In worship, the believer reflects back to God His worth. Worship is a response to God, and that response is an essential aspect of being a follower of Christ. There is something fundamental about acknowledging greatness together with others; it seems to be a built-in part of what it means to be human. We will share with one another great news of positive events in our lives, a great song that lifts our spirits, and we will acknowledge the presence of a great person who has achieved much. Therefore, it is not surprising that God has built worshiping together into the Christian experience. In corporate worship, we acknowledge the greatness of God together with brothers and sisters in the Lord. It is the fundamental building block of a lifetime walk with the Lord and lasting community with other Christians.
It is for these reasons that parents must care about involving older grade school children and teens in inter-generational worship and not simply allow them to only experience Sunday school as if it was worship. Our older children and teens need to see adults at worship and at prayer. They need to watch adults give to the Lord and learn from the Word in order to have an example set for how this will be their life-long experience as a worshipper.
Our program design reflects these values. While it is obvious that younger children are not developmentally suited for our worship service, we encourage parents of older children to both send their children to the ten o’clock Sunday school hour and worship together with them at one of the other service opportunities. This means that we are encouraging parents of teens and older children to find and fellowship in a Sunday Bible study class during the ten o’clock service time.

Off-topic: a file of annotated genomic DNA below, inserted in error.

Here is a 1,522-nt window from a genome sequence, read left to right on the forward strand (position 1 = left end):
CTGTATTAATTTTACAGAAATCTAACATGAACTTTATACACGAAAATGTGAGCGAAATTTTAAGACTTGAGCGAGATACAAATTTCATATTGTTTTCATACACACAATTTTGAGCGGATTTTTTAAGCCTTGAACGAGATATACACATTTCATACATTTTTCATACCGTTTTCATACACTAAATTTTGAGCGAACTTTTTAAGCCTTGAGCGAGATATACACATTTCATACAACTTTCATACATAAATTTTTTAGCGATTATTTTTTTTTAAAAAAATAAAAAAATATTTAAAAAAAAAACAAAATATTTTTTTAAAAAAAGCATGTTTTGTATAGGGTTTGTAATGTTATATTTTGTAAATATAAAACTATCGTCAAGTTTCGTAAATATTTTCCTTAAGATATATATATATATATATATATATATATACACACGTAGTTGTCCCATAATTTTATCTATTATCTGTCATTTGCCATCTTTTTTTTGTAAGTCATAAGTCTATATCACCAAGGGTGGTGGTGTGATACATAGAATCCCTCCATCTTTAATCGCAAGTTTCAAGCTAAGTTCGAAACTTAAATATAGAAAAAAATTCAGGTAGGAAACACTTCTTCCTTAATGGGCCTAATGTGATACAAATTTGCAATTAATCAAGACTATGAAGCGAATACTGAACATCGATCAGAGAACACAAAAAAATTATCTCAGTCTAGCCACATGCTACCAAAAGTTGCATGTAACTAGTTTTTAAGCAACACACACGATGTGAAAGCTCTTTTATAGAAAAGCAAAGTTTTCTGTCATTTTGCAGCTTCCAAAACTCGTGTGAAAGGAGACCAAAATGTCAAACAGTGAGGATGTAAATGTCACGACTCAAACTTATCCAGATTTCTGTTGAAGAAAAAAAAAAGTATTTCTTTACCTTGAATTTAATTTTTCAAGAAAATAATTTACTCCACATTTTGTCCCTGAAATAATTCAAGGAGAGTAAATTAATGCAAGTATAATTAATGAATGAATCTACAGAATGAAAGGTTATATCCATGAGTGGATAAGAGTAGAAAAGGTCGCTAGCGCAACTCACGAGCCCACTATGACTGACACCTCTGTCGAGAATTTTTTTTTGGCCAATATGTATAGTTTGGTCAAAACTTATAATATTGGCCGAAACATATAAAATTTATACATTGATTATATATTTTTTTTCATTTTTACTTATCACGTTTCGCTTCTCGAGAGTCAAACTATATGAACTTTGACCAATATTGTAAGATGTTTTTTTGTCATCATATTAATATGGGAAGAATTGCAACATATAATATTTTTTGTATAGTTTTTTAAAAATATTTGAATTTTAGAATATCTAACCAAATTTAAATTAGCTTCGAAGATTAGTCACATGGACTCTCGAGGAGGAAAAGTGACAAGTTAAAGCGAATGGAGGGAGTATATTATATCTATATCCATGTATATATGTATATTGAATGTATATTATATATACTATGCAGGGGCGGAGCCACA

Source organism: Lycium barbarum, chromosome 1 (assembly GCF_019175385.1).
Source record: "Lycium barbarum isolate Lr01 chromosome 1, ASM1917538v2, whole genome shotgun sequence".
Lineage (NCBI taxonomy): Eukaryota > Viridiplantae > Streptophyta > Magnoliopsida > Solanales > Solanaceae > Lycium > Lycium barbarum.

Additionally, we see the importance of once in a while breaking this model and including even our younger grade school kids in the worship service rather than in “Kid’s Church” during the third service. This allows them to occasionally get familiar with what “Big Church” is like. During 2017 we will engage in a few “Bring Your Kids to Church” Sundays where grade school children will remain with their parents in the third service. Parents, I hope that you will take advantage of and enjoy these occasions.
Ultimately parents have the responsibility to model for children the kind of adult Christ followers we wish them to become. Involvement in inter-generational corporate worship rather than just peer related activities is an important part of what it means to be a “lifelong follower of Jesus” and that after all, is our mission.